Testing is a fundamental part of any software project that involves adequate planning and foresight. If you are a business and are creating software for a client, your finished product must be thoroughly tested in order to ensure that the customer will be satisfied. There are a number of strategies for testing such as system testing, integration testing and unit testing. Unit testing is perhaps the most fundamental because it looks at the smallest testable part of code and only moves on to the next stage if this code passes all tests thrown at it. Testing frameworks such as CxxTest are also important in order to streamline unit testing and provide automation and feedback.
Throughout the course of this semester, I have found testing to be a necessary (and sometimes painful) part of all the programming I have done for the class project. For Iteration 1, I vividly remember trying to create my entire main.cpp file before doing any tests. I am not lying when I say that the first time I tried to compile my code, I got about 200 errors. Looking back, I realize that if I would've maybe tried to get only one regular expression to output the correct token/lexeme combination to start with rather than all thirty six expressions at once, I probably could have saved a lot of time and effort. This is the idea behind unit testing. Unit testing focuses on getting the smallest testable parts of a program functioning error-free before moving on to later stages of development. You can easily see where an error might be coming from since you are looking at relatively small sections of code. As the iterations and labs have continued, my partner and I have found it very helpful to take a little extra time to make sure that all of the small parts of our code are working before we move on. If they are not all working, it is generally easy to spot our mistakes.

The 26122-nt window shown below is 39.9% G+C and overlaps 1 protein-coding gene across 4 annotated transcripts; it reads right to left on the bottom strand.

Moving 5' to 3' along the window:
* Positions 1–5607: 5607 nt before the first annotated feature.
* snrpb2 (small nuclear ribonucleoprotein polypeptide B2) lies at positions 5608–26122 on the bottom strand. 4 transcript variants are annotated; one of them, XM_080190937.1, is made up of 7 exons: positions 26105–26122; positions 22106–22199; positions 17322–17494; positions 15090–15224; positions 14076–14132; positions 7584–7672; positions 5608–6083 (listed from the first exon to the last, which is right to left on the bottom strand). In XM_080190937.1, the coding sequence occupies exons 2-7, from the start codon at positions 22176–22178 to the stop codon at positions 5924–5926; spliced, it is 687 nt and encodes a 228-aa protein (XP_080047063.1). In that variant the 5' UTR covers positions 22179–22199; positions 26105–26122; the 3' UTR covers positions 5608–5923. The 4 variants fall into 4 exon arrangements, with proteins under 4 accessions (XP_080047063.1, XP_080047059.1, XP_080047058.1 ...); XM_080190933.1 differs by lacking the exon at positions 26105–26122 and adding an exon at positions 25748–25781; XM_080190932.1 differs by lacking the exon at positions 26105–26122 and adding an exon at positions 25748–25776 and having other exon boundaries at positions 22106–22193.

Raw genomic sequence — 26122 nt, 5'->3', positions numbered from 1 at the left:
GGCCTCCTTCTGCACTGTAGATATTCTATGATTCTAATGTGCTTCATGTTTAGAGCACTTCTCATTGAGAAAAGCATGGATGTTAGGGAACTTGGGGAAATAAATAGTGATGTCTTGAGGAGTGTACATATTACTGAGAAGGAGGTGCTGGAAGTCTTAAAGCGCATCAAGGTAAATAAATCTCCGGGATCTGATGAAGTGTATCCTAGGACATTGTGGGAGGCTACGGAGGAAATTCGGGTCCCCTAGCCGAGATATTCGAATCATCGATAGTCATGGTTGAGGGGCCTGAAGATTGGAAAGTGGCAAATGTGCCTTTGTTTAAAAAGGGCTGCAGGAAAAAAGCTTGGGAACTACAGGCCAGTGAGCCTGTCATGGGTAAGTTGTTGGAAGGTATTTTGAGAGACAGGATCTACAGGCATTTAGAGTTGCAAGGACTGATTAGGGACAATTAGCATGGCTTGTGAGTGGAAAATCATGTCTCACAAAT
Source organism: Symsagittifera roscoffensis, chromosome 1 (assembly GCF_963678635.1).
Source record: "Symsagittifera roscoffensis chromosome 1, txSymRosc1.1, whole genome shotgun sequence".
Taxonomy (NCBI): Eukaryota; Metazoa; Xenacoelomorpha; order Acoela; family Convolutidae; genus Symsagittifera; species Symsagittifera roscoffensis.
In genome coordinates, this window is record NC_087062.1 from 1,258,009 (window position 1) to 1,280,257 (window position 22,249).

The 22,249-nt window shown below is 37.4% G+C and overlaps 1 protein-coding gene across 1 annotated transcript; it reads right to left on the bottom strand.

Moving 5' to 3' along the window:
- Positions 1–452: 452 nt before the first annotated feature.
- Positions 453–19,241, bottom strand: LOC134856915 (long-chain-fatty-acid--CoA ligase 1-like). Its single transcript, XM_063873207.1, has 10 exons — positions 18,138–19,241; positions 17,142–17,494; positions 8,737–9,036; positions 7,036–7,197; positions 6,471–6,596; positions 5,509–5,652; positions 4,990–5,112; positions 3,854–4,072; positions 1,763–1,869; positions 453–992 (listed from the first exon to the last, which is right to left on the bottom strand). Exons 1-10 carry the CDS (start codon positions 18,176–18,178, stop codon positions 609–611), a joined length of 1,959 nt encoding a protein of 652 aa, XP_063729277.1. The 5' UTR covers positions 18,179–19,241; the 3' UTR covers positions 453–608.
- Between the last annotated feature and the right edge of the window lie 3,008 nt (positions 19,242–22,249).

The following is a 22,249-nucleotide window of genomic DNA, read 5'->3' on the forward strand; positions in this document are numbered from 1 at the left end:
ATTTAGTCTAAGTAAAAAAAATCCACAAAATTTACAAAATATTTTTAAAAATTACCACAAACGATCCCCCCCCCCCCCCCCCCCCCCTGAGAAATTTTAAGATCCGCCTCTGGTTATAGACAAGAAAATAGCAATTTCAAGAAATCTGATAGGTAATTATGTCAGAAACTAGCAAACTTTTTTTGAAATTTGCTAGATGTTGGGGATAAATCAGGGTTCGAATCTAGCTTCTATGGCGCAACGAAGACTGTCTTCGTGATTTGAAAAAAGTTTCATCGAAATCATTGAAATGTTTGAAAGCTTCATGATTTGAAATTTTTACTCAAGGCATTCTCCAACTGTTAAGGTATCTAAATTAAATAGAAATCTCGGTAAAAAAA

CxxTest has been a very useful testing framework that we have used for the labs and for the project as well. It has provided an easy way to make sure that our code is running properly via simple .h files that contain our test methods. CxxTest provides the necessary C++ files to make the tests function and the user specifies what tests need to be run. The user simply builds the tests and CxxTest goes from there. This automation is extremely useful and works well for unit testing. One of the nice features about CxxTest in my opinion is the feedback that it provides. When you run tests, it can output the number of tests that failed and show you the number of tests that were successful over the number of total tests. It will also let you know if all tests passed.
When performing tests on your code, it is fundamental that you do not just do tests on your entire project after completion. You need to be actively testing while you are building your code and testing every relevant possibility in each stage. Unit testing helps do this by making sure that every piece of code that you are making is fully functional. CxxTest, with its ease of use and ability to automate unit tests, streamlines this testing process. Overall, CxxTest and unit testing provide a huge advantage to the programmer or business that decides to use them by ensuring accuracy and helping create error-free code.